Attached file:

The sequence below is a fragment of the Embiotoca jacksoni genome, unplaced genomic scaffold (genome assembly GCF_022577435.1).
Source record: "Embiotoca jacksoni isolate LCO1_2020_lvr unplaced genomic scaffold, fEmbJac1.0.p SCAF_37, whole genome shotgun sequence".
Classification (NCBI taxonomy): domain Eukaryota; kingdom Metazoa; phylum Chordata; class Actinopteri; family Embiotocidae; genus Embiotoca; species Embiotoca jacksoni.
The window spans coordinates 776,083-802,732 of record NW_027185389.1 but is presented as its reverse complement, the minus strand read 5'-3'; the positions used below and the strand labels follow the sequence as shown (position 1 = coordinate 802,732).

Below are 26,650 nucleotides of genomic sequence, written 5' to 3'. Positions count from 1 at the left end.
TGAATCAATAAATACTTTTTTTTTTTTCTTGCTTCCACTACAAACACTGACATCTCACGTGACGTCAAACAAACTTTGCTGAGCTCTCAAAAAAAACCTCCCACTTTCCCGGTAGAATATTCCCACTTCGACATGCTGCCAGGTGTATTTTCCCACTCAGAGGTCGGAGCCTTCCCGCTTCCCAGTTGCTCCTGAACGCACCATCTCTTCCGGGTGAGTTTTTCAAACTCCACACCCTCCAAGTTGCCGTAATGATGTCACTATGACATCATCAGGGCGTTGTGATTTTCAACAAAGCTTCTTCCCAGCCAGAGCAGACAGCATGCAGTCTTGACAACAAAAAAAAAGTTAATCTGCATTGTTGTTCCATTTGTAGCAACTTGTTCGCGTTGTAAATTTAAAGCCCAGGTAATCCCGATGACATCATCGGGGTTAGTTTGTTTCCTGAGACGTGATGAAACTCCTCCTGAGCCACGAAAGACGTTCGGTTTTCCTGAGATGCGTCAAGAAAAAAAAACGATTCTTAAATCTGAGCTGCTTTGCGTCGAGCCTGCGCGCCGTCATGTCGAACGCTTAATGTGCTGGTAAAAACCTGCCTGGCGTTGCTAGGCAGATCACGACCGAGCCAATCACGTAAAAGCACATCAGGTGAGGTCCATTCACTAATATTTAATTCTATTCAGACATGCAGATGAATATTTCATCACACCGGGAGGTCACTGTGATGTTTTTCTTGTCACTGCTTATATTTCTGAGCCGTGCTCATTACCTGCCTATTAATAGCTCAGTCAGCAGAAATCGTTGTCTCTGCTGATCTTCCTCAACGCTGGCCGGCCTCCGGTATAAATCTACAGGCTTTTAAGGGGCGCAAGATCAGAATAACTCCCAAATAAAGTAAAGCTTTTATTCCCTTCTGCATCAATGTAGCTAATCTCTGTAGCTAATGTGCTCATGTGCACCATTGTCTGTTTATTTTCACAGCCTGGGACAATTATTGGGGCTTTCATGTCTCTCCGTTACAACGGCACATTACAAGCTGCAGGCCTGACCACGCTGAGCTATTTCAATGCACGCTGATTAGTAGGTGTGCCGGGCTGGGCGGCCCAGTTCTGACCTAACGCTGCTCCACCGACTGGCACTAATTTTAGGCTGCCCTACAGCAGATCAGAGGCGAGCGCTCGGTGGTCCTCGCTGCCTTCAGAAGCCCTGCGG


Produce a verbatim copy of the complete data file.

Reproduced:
The sequence below is a fragment of the Embiotoca jacksoni genome, unplaced genomic scaffold (genome assembly GCF_022577435.1).
Source record: "Embiotoca jacksoni isolate LCO1_2020_lvr unplaced genomic scaffold, fEmbJac1.0.p SCAF_37, whole genome shotgun sequence".
Classification (NCBI taxonomy): domain Eukaryota; kingdom Metazoa; phylum Chordata; class Actinopteri; family Embiotocidae; genus Embiotoca; species Embiotoca jacksoni.
The window spans coordinates 776,083-802,732 of record NW_027185389.1 but is presented as its reverse complement, the minus strand read 5'-3'; the positions used below and the strand labels follow the sequence as shown (position 1 = coordinate 802,732).

Below are 26,650 nucleotides of genomic sequence, written 5' to 3'. Positions count from 1 at the left end.
TGAATCAATAAATACTTTTTTTTTTTTCTTGCTTCCACTACAAACACTGACATCTCACGTGACGTCAAACAAACTTTGCTGAGCTCTCAAAAAAAACCTCCCACTTTCCCGGTAGAATATTCCCACTTCGACATGCTGCCAGGTGTATTTTCCCACTCAGAGGTCGGAGCCTTCCCGCTTCCCAGTTGCTCCTGAACGCACCATCTCTTCCGGGTGAGTTTTTCAAACTCCACACCCTCCAAGTTGCCGTAATGATGTCACTATGACATCATCAGGGCGTTGTGATTTTCAACAAAGCTTCTTCCCAGCCAGAGCAGACAGCATGCAGTCTTGACAACAAAAAAAAAGTTAATCTGCATTGTTGTTCCATTTGTAGCAACTTGTTCGCGTTGTAAATTTAAAGCCCAGGTAATCCCGATGACATCATCGGGGTTAGTTTGTTTCCTGAGACGTGATGAAACTCCTCCTGAGCCACGAAAGACGTTCGGTTTTCCTGAGATGCGTCAAGAAAAAAAAACGATTCTTAAATCTGAGCTGCTTTGCGTCGAGCCTGCGCGCCGTCATGTCGAACGCTTAATGTGCTGGTAAAAACCTGCCTGGCGTTGCTAGGCAGATCACGACCGAGCCAATCACGTAAAAGCACATCAGGTGAGGTCCATTCACTAATATTTAATTCTATTCAGACATGCAGATGAATATTTCATCACACCGGGAGGTCACTGTGATGTTTTTCTTGTCACTGCTTATATTTCTGAGCCGTGCTCATTACCTGCCTATTAATAGCTCAGTCAGCAGAAATCGTTGTCTCTGCTGATCTTCCTCAACGCTGGCCGGCCTCCGGTATAAATCTACAGGCTTTTAAGGGGCGCAAGATCAGAATAACTCCCAAATAAAGTAAAGCTTTTATTCCCTTCTGCATCAATGTAGCTAATCTCTGTAGCTAATGTGCTCATGTGCACCATTGTCTGTTTATTTTCACAGCCTGGGACAATTATTGGGGCTTTCATGTCTCTCCGTTACAACGGCACATTACAAGCTGCAGGCCTGACCACGCTGAGCTATTTCAATGCACGCTGATTAGTAGGTGTGCCGGGCTGGGCGGCCCAGTTCTGACCTAACGCTGCTCCACCGACTGGCACTAATTTTAGGCTGCCCTACAGCAGATCAGAGGCGAGCGCTCGGTGGTCCTCGCTGCCTTCAGAAGCCCTGCGG